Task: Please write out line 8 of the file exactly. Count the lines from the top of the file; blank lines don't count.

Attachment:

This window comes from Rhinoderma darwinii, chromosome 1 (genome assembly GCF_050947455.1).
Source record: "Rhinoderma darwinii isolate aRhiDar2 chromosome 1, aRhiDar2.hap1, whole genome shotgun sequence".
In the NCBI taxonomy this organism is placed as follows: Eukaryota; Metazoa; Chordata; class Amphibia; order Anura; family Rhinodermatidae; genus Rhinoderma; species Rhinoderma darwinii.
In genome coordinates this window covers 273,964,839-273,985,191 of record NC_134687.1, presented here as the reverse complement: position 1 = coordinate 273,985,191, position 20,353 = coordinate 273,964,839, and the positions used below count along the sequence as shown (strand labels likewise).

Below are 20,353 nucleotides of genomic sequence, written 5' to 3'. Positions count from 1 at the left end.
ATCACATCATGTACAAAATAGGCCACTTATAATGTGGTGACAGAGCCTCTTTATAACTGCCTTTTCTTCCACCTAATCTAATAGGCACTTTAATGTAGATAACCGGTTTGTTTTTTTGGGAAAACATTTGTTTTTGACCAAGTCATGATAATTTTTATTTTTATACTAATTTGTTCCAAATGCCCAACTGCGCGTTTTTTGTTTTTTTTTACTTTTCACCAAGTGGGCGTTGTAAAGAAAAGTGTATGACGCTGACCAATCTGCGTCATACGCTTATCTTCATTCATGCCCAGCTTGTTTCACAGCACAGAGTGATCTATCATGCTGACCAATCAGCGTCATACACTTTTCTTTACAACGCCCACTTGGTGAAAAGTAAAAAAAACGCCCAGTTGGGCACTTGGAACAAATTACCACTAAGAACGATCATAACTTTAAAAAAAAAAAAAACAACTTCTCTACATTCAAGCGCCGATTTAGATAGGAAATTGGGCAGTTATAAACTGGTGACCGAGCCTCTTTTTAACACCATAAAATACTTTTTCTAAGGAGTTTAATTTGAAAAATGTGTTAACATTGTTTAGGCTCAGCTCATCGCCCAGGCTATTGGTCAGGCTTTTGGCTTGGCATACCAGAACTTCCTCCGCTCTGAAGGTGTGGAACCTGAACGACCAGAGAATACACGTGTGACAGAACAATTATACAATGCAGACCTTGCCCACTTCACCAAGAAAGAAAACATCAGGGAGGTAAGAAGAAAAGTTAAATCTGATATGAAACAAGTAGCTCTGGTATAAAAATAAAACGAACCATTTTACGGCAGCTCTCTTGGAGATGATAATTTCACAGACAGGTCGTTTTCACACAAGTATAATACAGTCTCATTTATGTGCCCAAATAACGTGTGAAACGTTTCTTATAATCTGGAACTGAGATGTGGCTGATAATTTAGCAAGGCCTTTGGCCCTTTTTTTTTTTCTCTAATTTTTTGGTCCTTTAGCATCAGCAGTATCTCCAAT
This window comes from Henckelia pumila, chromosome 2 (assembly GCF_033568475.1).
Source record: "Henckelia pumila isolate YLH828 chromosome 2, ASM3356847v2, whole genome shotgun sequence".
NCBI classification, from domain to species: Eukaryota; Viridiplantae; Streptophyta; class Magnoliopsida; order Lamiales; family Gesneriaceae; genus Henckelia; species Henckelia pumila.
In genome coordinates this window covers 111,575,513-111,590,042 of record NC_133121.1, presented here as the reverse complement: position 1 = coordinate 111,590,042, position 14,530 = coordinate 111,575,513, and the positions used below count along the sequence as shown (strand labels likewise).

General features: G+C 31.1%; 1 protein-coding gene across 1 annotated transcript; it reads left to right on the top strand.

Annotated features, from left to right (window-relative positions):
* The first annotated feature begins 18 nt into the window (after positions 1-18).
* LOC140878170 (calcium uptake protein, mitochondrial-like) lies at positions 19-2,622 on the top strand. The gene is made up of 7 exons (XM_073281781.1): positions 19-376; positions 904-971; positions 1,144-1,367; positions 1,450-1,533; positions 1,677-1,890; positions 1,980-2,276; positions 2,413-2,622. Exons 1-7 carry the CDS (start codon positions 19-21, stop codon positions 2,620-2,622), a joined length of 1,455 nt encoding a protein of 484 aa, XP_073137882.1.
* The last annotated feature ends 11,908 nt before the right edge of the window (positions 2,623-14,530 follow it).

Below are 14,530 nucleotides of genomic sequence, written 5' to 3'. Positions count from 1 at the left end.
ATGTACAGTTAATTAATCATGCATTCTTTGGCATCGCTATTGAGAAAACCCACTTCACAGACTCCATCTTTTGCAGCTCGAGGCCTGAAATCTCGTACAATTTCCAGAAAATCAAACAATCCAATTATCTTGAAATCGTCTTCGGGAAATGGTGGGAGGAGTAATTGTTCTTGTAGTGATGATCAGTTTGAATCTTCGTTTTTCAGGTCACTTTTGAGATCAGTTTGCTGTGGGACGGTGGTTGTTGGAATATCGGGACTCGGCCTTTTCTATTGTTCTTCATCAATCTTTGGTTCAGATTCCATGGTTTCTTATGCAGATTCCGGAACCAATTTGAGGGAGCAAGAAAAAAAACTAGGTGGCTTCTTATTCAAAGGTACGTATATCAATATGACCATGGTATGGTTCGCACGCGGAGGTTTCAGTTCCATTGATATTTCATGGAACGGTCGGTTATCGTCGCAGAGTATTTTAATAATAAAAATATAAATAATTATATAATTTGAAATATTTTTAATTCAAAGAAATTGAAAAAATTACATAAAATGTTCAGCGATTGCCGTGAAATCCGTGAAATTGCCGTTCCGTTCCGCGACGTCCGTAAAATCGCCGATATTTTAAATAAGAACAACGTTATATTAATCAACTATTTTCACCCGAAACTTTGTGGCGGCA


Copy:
Source record: "Henckelia pumila isolate YLH828 chromosome 2, ASM3356847v2, whole genome shotgun sequence".